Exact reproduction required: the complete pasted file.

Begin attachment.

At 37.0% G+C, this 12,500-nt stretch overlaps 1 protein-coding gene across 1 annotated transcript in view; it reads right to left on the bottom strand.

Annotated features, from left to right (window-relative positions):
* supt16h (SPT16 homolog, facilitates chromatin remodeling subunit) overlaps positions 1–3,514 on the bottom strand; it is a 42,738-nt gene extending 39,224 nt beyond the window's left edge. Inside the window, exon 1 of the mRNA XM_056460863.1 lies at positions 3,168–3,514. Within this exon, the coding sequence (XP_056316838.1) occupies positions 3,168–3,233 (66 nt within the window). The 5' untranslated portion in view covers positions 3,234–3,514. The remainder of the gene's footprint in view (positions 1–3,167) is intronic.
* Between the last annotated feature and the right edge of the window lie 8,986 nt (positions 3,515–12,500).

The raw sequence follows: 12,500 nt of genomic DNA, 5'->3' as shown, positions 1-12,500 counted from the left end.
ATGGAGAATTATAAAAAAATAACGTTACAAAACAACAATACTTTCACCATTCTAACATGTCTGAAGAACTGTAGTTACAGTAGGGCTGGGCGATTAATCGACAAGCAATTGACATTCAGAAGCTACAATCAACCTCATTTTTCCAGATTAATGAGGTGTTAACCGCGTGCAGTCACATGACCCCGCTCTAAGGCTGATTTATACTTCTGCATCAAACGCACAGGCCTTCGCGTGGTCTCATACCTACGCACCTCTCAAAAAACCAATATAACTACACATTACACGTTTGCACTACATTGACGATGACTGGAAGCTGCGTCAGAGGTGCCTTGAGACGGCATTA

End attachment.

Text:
At 37.0% G+C, this 12,500-nt stretch overlaps 1 protein-coding gene across 1 annotated transcript in view; it reads right to left on the bottom strand.

Annotated features, from left to right (window-relative positions):
* supt16h (SPT16 homolog, facilitates chromatin remodeling subunit) overlaps positions 1–3,514 on the bottom strand; it is a 42,738-nt gene extending 39,224 nt beyond the window's left edge. Inside the window, exon 1 of the mRNA XM_056460863.1 lies at positions 3,168–3,514. Within this exon, the coding sequence (XP_056316838.1) occupies positions 3,168–3,233 (66 nt within the window). The 5' untranslated portion in view covers positions 3,234–3,514. The remainder of the gene's footprint in view (positions 1–3,167) is intronic.
* Between the last annotated feature and the right edge of the window lie 8,986 nt (positions 3,515–12,500).

The raw sequence follows: 12,500 nt of genomic DNA, 5'->3' as shown, positions 1-12,500 counted from the left end.
ATGGAGAATTATAAAAAAATAACGTTACAAAACAACAATACTTTCACCATTCTAACATGTCTGAAGAACTGTAGTTACAGTAGGGCTGGGCGATTAATCGACAAGCAATTGACATTCAGAAGCTACAATCAACCTCATTTTTCCAGATTAATGAGGTGTTAACCGCGTGCAGTCACATGACCCCGCTCTAAGGCTGATTTATACTTCTGCATCAAACGCACAGGCCTTCGCGTGGTCTCATACCTACGCACCTCTCAAAAAACCAATATAACTACACATTACACGTTTGCACTACATTGACGATGACTGGAAGCTGCGTCAGAGGTGCCTTGAGACGGCATTA